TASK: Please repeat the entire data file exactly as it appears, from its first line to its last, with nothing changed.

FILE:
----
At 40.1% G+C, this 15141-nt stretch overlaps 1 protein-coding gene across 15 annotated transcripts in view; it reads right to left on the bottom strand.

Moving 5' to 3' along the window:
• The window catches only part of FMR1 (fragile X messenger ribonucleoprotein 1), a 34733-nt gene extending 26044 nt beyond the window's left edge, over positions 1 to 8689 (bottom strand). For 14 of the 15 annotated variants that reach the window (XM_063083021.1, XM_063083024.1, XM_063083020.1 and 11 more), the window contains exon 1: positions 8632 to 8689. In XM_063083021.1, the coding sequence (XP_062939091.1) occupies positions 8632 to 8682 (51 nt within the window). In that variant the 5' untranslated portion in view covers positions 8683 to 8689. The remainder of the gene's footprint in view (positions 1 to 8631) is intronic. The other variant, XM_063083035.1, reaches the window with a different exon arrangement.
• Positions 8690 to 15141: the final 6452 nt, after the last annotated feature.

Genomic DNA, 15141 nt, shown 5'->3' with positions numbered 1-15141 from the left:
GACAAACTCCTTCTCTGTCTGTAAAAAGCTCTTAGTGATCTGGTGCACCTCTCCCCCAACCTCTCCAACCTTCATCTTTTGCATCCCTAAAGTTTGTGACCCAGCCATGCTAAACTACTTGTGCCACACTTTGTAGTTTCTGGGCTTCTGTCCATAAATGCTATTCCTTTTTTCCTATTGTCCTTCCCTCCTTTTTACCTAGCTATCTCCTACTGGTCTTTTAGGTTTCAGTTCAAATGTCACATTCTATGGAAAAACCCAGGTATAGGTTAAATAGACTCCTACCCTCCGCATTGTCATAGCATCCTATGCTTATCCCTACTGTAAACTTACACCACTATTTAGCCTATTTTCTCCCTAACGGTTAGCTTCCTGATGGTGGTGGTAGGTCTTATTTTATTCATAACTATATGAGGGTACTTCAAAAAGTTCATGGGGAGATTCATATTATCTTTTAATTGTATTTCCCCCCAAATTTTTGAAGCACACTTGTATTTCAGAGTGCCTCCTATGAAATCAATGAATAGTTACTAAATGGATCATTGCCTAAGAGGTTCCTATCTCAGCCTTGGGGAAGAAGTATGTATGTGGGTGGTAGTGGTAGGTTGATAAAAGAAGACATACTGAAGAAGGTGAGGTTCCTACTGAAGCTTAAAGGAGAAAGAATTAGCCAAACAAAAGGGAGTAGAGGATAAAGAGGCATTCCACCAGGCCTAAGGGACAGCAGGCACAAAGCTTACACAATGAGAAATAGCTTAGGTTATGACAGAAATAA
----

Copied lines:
At 40.1% G+C, this 15141-nt stretch overlaps 1 protein-coding gene across 15 annotated transcripts in view; it reads right to left on the bottom strand.

Moving 5' to 3' along the window:
• The window catches only part of FMR1 (fragile X messenger ribonucleoprotein 1), a 34733-nt gene extending 26044 nt beyond the window's left edge, over positions 1 to 8689 (bottom strand). For 14 of the 15 annotated variants that reach the window (XM_063083021.1, XM_063083024.1, XM_063083020.1 and 11 more), the window contains exon 1: positions 8632 to 8689. In XM_063083021.1, the coding sequence (XP_062939091.1) occupies positions 8632 to 8682 (51 nt within the window). In that variant the 5' untranslated portion in view covers positions 8683 to 8689. The remainder of the gene's footprint in view (positions 1 to 8631) is intronic. The other variant, XM_063083035.1, reaches the window with a different exon arrangement.
• Positions 8690 to 15141: the final 6452 nt, after the last annotated feature.

Genomic DNA, 15141 nt, shown 5'->3' with positions numbered 1-15141 from the left:
GACAAACTCCTTCTCTGTCTGTAAAAAGCTCTTAGTGATCTGGTGCACCTCTCCCCCAACCTCTCCAACCTTCATCTTTTGCATCCCTAAAGTTTGTGACCCAGCCATGCTAAACTACTTGTGCCACACTTTGTAGTTTCTGGGCTTCTGTCCATAAATGCTATTCCTTTTTTCCTATTGTCCTTCCCTCCTTTTTACCTAGCTATCTCCTACTGGTCTTTTAGGTTTCAGTTCAAATGTCACATTCTATGGAAAAACCCAGGTATAGGTTAAATAGACTCCTACCCTCCGCATTGTCATAGCATCCTATGCTTATCCCTACTGTAAACTTACACCACTATTTAGCCTATTTTCTCCCTAACGGTTAGCTTCCTGATGGTGGTGGTAGGTCTTATTTTATTCATAACTATATGAGGGTACTTCAAAAAGTTCATGGGGAGATTCATATTATCTTTTAATTGTATTTCCCCCCAAATTTTTGAAGCACACTTGTATTTCAGAGTGCCTCCTATGAAATCAATGAATAGTTACTAAATGGATCATTGCCTAAGAGGTTCCTATCTCAGCCTTGGGGAAGAAGTATGTATGTGGGTGGTAGTGGTAGGTTGATAAAAGAAGACATACTGAAGAAGGTGAGGTTCCTACTGAAGCTTAAAGGAGAAAGAATTAGCCAAACAAAAGGGAGTAGAGGATAAAGAGGCATTCCACCAGGCCTAAGGGACAGCAGGCACAAAGCTTACACAATGAGAAATAGCTTAGGTTATGACAGAAATAA